It should be noted when the SER or the designated agent is the special inspector, the concern identified by congress to bring the SER onsite during construction is addressed. In cases where the SER is not local to the project, this is rarely economically practical. Therefore, it would be more economical to use a local firm as the special inspector, if designated by the SER, which can access the project site more efficiently.

Regardless, the special inspector should have experience in performing the types of special inspections required for the project and a good track record of scheduling and completing special inspections in a way that does not interfere with the general contractor’s schedule—construction delays can be costly to the owner. Further, as the emphasis of the special inspections program is to bring structural engineering knowledge and expertise to the jobsite, the special inspector’s experience should be scrutinized by the local building officials to ensure knowledgeable inspectors will be onsite.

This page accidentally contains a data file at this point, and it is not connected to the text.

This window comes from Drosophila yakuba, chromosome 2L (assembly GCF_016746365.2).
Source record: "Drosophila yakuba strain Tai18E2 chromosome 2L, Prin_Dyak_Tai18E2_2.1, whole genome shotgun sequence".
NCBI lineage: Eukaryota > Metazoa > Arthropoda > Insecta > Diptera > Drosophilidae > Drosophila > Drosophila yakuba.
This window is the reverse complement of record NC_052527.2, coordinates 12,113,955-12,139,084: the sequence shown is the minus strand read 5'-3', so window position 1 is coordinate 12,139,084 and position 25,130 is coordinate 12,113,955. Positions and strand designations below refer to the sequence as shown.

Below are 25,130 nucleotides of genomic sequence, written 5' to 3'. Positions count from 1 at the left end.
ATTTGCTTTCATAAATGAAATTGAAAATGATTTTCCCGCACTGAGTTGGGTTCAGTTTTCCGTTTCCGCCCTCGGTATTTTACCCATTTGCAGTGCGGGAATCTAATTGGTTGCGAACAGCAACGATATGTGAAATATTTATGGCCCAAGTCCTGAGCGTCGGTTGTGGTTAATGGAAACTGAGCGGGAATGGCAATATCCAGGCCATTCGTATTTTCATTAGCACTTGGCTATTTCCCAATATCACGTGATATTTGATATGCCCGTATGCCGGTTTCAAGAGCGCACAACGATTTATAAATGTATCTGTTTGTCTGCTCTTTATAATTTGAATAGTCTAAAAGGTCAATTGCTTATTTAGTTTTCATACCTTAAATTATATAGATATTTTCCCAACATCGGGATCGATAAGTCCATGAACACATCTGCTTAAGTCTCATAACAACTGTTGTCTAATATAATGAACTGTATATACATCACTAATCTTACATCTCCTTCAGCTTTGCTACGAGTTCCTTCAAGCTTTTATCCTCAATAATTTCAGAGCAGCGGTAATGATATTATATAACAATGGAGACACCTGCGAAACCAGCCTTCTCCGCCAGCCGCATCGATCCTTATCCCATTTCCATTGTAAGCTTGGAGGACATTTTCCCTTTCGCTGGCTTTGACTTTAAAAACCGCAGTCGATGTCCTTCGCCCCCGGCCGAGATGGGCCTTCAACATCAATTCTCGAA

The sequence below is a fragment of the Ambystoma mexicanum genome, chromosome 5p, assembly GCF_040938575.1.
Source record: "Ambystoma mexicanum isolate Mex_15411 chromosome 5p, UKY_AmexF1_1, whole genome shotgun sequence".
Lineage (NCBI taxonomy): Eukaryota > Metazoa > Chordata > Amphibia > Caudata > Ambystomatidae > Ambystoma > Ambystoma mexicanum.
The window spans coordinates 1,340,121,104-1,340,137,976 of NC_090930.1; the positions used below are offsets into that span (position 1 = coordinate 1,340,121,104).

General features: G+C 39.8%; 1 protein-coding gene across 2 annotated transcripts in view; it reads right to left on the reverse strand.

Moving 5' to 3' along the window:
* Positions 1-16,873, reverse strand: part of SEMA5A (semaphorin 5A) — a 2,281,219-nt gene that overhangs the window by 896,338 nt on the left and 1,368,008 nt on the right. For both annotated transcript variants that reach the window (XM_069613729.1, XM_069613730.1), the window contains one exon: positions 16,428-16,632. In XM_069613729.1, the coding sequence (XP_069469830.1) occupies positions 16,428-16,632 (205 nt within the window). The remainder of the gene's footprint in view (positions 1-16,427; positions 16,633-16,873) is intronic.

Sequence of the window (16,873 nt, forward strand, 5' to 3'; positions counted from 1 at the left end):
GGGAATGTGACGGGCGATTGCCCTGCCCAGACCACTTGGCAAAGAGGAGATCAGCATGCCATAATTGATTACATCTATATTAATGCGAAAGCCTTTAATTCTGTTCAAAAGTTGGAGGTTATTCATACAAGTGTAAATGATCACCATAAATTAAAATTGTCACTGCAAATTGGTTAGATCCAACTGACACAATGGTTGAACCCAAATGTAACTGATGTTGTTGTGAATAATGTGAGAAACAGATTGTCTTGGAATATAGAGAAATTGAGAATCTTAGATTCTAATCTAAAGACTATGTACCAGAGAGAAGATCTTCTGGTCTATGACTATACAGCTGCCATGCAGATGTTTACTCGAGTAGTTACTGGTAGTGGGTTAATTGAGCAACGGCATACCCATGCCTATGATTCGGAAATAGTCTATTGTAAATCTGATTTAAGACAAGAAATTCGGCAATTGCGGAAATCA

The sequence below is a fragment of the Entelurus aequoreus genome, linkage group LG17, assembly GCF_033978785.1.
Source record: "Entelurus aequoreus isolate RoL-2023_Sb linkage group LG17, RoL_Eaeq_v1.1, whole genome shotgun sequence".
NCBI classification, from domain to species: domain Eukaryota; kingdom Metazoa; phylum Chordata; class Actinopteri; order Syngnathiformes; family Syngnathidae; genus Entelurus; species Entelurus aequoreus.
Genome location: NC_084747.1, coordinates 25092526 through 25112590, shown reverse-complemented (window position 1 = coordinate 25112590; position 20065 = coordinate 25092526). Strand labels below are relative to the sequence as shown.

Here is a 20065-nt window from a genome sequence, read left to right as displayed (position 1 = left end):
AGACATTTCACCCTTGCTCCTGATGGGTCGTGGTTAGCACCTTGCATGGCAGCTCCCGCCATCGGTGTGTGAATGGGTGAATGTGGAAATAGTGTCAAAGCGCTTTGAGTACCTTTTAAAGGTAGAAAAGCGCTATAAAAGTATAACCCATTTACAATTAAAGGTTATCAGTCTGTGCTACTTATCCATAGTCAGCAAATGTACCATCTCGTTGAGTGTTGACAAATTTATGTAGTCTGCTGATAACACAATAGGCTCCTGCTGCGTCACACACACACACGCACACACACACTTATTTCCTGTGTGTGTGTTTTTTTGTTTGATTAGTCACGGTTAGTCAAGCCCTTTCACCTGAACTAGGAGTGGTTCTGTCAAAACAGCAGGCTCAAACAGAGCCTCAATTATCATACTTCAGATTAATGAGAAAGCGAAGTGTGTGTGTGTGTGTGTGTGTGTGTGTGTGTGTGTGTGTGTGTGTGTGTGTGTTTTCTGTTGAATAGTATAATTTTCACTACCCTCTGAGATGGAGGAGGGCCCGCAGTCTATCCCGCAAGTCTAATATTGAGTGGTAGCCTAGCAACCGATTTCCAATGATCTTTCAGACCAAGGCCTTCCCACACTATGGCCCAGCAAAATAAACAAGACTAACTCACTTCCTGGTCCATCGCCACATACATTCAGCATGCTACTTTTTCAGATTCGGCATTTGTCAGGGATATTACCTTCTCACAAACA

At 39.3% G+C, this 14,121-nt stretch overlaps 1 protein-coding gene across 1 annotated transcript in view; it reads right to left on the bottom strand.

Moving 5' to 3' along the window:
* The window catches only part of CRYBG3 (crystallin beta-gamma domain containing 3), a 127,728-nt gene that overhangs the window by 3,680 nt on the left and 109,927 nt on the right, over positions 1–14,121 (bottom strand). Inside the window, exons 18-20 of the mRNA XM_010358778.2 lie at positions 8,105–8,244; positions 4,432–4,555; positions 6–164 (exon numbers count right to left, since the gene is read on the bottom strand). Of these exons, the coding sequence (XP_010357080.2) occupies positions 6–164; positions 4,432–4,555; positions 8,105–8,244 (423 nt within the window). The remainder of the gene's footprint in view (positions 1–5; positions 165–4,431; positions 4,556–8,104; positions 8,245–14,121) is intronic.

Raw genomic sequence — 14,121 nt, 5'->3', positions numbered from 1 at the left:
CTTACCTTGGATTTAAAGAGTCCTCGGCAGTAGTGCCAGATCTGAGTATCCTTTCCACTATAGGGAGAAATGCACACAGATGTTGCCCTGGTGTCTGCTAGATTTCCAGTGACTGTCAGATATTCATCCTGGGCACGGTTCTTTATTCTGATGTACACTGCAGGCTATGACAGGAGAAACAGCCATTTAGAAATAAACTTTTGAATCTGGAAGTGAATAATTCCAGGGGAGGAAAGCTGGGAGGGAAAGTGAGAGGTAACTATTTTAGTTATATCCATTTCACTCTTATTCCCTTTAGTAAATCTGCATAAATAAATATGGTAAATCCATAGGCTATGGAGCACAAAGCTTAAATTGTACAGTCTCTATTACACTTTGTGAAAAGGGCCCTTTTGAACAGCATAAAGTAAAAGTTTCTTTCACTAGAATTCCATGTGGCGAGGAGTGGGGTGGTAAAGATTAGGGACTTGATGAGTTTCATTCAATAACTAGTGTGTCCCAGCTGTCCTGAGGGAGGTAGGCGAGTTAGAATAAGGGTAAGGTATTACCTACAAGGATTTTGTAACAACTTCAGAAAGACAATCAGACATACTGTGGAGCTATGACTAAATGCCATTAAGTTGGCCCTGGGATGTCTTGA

Installed “in accordance with plans and specifications”
All too frequently, an underqualified special inspector who is uninformed of the building code requirements is engaged by an unaware owner. Further, such inspectors do not meet the minimum requirements of the ASTM E329, Standard Specifications for Agents Engaged in the Testing and/or Inspection of Materials used in Construction. These underqualified special inspectors frequently lack the structural engineering expertise necessary to certify critical structural components. Further, they frequently elicit inspection contracts from owners based on lump sum contracts, or with promises of a limited number of site visits. Logically, it would be impossible to know the number of inspections required to inspect a building before construction commences, as it depends on the contractor’s means and construction methods, as well as adherence to the schedule.